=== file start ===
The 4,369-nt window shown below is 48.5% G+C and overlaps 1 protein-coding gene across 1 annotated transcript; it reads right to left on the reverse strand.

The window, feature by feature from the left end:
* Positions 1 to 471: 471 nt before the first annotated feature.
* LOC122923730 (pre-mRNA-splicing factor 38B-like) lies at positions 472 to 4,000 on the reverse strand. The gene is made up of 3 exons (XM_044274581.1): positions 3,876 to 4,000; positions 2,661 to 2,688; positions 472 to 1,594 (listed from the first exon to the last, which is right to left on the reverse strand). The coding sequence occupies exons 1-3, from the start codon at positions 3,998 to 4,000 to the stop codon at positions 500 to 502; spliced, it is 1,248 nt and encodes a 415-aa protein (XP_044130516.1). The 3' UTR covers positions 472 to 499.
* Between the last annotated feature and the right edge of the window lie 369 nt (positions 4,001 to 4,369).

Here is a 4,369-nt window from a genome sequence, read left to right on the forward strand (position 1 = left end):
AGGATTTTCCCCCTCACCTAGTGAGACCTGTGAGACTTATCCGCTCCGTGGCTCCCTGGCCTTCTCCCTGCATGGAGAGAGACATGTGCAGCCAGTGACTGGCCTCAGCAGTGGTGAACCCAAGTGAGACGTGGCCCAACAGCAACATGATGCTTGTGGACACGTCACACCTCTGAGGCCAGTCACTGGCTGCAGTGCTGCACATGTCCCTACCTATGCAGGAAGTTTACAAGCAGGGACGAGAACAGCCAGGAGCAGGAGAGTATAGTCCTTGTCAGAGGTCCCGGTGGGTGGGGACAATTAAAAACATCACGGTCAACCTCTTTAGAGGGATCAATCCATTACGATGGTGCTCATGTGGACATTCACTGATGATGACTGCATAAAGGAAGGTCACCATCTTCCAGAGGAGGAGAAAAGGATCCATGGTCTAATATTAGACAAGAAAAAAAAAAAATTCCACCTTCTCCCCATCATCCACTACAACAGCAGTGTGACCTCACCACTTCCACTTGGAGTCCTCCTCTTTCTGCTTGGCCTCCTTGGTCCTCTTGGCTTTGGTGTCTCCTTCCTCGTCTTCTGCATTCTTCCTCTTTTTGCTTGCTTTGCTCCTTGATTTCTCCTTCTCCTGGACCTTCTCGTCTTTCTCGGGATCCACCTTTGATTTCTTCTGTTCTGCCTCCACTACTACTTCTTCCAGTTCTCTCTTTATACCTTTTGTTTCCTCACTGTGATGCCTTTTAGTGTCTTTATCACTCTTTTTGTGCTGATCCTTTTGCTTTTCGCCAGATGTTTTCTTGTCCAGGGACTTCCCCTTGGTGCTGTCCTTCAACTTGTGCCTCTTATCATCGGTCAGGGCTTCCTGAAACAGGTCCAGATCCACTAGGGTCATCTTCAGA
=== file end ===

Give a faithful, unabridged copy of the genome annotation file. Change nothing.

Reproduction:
The 4,369-nt window shown below is 48.5% G+C and overlaps 1 protein-coding gene across 1 annotated transcript; it reads right to left on the reverse strand.

The window, feature by feature from the left end:
* Positions 1 to 471: 471 nt before the first annotated feature.
* LOC122923730 (pre-mRNA-splicing factor 38B-like) lies at positions 472 to 4,000 on the reverse strand. The gene is made up of 3 exons (XM_044274581.1): positions 3,876 to 4,000; positions 2,661 to 2,688; positions 472 to 1,594 (listed from the first exon to the last, which is right to left on the reverse strand). The coding sequence occupies exons 1-3, from the start codon at positions 3,998 to 4,000 to the stop codon at positions 500 to 502; spliced, it is 1,248 nt and encodes a 415-aa protein (XP_044130516.1). The 3' UTR covers positions 472 to 499.
* Between the last annotated feature and the right edge of the window lie 369 nt (positions 4,001 to 4,369).

Here is a 4,369-nt window from a genome sequence, read left to right on the forward strand (position 1 = left end):
AGGATTTTCCCCCTCACCTAGTGAGACCTGTGAGACTTATCCGCTCCGTGGCTCCCTGGCCTTCTCCCTGCATGGAGAGAGACATGTGCAGCCAGTGACTGGCCTCAGCAGTGGTGAACCCAAGTGAGACGTGGCCCAACAGCAACATGATGCTTGTGGACACGTCACACCTCTGAGGCCAGTCACTGGCTGCAGTGCTGCACATGTCCCTACCTATGCAGGAAGTTTACAAGCAGGGACGAGAACAGCCAGGAGCAGGAGAGTATAGTCCTTGTCAGAGGTCCCGGTGGGTGGGGACAATTAAAAACATCACGGTCAACCTCTTTAGAGGGATCAATCCATTACGATGGTGCTCATGTGGACATTCACTGATGATGACTGCATAAAGGAAGGTCACCATCTTCCAGAGGAGGAGAAAAGGATCCATGGTCTAATATTAGACAAGAAAAAAAAAAAATTCCACCTTCTCCCCATCATCCACTACAACAGCAGTGTGACCTCACCACTTCCACTTGGAGTCCTCCTCTTTCTGCTTGGCCTCCTTGGTCCTCTTGGCTTTGGTGTCTCCTTCCTCGTCTTCTGCATTCTTCCTCTTTTTGCTTGCTTTGCTCCTTGATTTCTCCTTCTCCTGGACCTTCTCGTCTTTCTCGGGATCCACCTTTGATTTCTTCTGTTCTGCCTCCACTACTACTTCTTCCAGTTCTCTCTTTATACCTTTTGTTTCCTCACTGTGATGCCTTTTAGTGTCTTTATCACTCTTTTTGTGCTGATCCTTTTGCTTTTCGCCAGATGTTTTCTTGTCCAGGGACTTCCCCTTGGTGCTGTCCTTCAACTTGTGCCTCTTATCATCGGTCAGGGCTTCCTGAAACAGGTCCAGATCCACTAGGGTCATCTTCAGA